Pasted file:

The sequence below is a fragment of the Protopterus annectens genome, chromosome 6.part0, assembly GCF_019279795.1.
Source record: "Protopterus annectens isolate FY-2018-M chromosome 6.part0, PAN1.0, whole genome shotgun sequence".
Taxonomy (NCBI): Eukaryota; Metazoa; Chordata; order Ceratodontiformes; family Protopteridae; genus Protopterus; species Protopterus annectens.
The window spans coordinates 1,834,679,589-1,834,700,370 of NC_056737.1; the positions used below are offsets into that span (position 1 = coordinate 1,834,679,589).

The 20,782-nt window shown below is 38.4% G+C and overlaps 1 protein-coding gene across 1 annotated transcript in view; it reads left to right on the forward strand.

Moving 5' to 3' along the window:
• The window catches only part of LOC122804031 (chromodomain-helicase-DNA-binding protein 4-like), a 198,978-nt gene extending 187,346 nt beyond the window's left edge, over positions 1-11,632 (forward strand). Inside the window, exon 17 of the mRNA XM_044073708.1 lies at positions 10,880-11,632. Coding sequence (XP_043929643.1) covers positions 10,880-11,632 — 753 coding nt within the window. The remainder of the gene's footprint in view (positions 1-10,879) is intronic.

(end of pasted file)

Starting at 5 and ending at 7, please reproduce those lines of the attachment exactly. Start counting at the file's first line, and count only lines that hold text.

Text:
The 20,782-nt window shown below is 38.4% G+C and overlaps 1 protein-coding gene across 1 annotated transcript in view; it reads left to right on the forward strand.

Moving 5' to 3' along the window:
• The window catches only part of LOC122804031 (chromodomain-helicase-DNA-binding protein 4-like), a 198,978-nt gene extending 187,346 nt beyond the window's left edge, over positions 1-11,632 (forward strand). Inside the window, exon 17 of the mRNA XM_044073708.1 lies at positions 10,880-11,632. Coding sequence (XP_043929643.1) covers positions 10,880-11,632 — 753 coding nt within the window. The remainder of the gene's footprint in view (positions 1-10,879) is intronic.